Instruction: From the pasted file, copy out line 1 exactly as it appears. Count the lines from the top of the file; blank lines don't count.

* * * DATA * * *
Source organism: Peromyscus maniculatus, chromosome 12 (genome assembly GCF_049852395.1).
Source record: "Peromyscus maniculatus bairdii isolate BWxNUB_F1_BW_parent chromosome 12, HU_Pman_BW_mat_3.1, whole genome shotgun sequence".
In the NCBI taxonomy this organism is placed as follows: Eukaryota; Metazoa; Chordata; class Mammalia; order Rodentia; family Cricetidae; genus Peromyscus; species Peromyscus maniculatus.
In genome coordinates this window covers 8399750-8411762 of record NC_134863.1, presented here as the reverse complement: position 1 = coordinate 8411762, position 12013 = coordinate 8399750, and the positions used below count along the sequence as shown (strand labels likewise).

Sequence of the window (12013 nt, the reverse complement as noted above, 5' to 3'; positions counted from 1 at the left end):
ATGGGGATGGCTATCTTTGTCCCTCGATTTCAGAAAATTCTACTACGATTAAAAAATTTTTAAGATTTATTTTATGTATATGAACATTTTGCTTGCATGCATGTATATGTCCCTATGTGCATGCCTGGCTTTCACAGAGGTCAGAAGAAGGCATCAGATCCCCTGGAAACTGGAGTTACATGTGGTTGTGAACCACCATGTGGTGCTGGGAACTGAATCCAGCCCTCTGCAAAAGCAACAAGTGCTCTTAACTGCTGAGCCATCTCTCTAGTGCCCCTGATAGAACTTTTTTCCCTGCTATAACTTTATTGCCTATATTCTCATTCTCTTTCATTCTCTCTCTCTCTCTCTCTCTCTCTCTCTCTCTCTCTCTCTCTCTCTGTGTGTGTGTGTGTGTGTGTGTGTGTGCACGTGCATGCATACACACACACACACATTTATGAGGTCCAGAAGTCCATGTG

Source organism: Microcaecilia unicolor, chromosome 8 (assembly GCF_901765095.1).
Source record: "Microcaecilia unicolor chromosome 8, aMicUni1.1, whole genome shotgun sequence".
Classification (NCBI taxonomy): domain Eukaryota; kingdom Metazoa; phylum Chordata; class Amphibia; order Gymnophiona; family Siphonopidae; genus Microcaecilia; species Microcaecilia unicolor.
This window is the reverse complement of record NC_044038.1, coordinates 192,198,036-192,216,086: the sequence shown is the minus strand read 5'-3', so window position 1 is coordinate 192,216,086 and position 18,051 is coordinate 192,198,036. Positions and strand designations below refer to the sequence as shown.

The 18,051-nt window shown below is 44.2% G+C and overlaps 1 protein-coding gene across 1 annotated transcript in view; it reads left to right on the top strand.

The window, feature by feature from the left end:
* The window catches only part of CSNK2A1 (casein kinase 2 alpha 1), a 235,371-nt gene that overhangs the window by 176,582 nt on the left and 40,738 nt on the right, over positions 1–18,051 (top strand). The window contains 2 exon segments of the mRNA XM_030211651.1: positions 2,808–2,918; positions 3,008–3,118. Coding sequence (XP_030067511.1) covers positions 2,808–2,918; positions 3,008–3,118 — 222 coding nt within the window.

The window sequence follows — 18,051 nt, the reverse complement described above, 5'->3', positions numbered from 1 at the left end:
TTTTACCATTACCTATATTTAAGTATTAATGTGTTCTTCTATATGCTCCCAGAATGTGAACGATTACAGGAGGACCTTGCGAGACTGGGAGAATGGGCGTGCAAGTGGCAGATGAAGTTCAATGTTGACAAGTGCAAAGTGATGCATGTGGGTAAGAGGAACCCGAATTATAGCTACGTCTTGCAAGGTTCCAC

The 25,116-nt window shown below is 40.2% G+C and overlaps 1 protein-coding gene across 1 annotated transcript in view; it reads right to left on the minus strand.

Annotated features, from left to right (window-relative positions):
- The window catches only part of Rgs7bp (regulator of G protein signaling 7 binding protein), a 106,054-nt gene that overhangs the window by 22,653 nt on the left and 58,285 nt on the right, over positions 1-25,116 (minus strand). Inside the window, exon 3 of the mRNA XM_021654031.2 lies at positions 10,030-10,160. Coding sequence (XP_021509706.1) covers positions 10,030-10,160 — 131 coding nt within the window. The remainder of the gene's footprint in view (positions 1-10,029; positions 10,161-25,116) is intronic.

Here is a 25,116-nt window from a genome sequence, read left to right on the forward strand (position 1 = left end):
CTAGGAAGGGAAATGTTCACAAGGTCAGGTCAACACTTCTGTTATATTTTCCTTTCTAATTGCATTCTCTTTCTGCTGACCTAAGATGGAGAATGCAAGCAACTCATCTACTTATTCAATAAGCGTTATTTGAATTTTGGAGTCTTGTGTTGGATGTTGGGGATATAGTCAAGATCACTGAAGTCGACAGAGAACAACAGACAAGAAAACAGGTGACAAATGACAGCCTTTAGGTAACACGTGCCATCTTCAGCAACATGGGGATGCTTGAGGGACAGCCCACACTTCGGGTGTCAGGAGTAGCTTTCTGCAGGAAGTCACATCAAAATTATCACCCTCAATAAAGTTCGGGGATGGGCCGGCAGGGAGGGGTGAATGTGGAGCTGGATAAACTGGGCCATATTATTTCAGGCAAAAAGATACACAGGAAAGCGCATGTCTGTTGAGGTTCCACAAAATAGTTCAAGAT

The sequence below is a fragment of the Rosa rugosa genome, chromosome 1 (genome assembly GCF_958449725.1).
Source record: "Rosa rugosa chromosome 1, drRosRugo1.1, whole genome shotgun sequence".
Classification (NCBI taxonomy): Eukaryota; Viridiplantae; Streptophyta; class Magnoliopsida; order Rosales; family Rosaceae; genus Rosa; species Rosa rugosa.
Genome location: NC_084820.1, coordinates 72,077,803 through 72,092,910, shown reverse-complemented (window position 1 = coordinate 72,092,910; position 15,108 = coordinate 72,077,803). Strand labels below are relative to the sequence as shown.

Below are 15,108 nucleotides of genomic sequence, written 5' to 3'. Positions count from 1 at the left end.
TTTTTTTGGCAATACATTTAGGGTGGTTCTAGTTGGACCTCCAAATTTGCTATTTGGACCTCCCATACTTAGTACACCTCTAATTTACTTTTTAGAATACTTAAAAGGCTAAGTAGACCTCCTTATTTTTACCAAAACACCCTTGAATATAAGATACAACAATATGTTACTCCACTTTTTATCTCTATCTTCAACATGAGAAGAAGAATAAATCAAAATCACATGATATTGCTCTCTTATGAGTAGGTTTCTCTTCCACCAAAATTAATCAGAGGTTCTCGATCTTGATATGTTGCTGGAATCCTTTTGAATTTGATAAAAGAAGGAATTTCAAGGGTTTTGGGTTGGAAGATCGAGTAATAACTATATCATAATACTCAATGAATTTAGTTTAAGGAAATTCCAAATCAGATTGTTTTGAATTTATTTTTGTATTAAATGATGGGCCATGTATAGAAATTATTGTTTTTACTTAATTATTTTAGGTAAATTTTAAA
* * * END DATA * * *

Source organism: Peromyscus maniculatus, chromosome 12 (genome assembly GCF_049852395.1).